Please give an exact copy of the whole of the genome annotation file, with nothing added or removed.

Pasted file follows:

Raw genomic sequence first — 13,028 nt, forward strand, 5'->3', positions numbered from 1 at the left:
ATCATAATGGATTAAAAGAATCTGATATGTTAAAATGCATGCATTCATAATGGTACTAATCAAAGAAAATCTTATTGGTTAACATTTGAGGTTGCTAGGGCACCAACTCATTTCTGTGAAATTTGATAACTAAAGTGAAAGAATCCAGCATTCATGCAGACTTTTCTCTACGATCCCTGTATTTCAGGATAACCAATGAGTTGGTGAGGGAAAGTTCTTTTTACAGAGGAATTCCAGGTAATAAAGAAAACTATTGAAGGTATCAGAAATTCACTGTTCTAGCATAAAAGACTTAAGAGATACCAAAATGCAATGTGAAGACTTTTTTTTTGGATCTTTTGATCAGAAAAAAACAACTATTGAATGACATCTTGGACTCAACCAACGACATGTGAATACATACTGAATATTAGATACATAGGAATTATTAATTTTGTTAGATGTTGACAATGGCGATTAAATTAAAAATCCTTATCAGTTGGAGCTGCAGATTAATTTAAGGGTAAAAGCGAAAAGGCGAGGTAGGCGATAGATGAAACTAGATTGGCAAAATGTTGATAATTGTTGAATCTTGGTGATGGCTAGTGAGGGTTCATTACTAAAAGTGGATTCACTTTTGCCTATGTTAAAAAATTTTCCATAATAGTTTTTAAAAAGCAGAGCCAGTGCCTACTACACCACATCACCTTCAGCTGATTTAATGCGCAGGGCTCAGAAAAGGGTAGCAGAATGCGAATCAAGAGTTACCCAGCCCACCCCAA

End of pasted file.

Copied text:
Raw genomic sequence first — 13,028 nt, forward strand, 5'->3', positions numbered from 1 at the left:
ATCATAATGGATTAAAAGAATCTGATATGTTAAAATGCATGCATTCATAATGGTACTAATCAAAGAAAATCTTATTGGTTAACATTTGAGGTTGCTAGGGCACCAACTCATTTCTGTGAAATTTGATAACTAAAGTGAAAGAATCCAGCATTCATGCAGACTTTTCTCTACGATCCCTGTATTTCAGGATAACCAATGAGTTGGTGAGGGAAAGTTCTTTTTACAGAGGAATTCCAGGTAATAAAGAAAACTATTGAAGGTATCAGAAATTCACTGTTCTAGCATAAAAGACTTAAGAGATACCAAAATGCAATGTGAAGACTTTTTTTTTGGATCTTTTGATCAGAAAAAAACAACTATTGAATGACATCTTGGACTCAACCAACGACATGTGAATACATACTGAATATTAGATACATAGGAATTATTAATTTTGTTAGATGTTGACAATGGCGATTAAATTAAAAATCCTTATCAGTTGGAGCTGCAGATTAATTTAAGGGTAAAAGCGAAAAGGCGAGGTAGGCGATAGATGAAACTAGATTGGCAAAATGTTGATAATTGTTGAATCTTGGTGATGGCTAGTGAGGGTTCATTACTAAAAGTGGATTCACTTTTGCCTATGTTAAAAAATTTTCCATAATAGTTTTTAAAAAGCAGAGCCAGTGCCTACTACACCACATCACCTTCAGCTGATTTAATGCGCAGGGCTCAGAAAAGGGTAGCAGAATGCGAATCAAGAGTTACCCAGCCCACCCCAA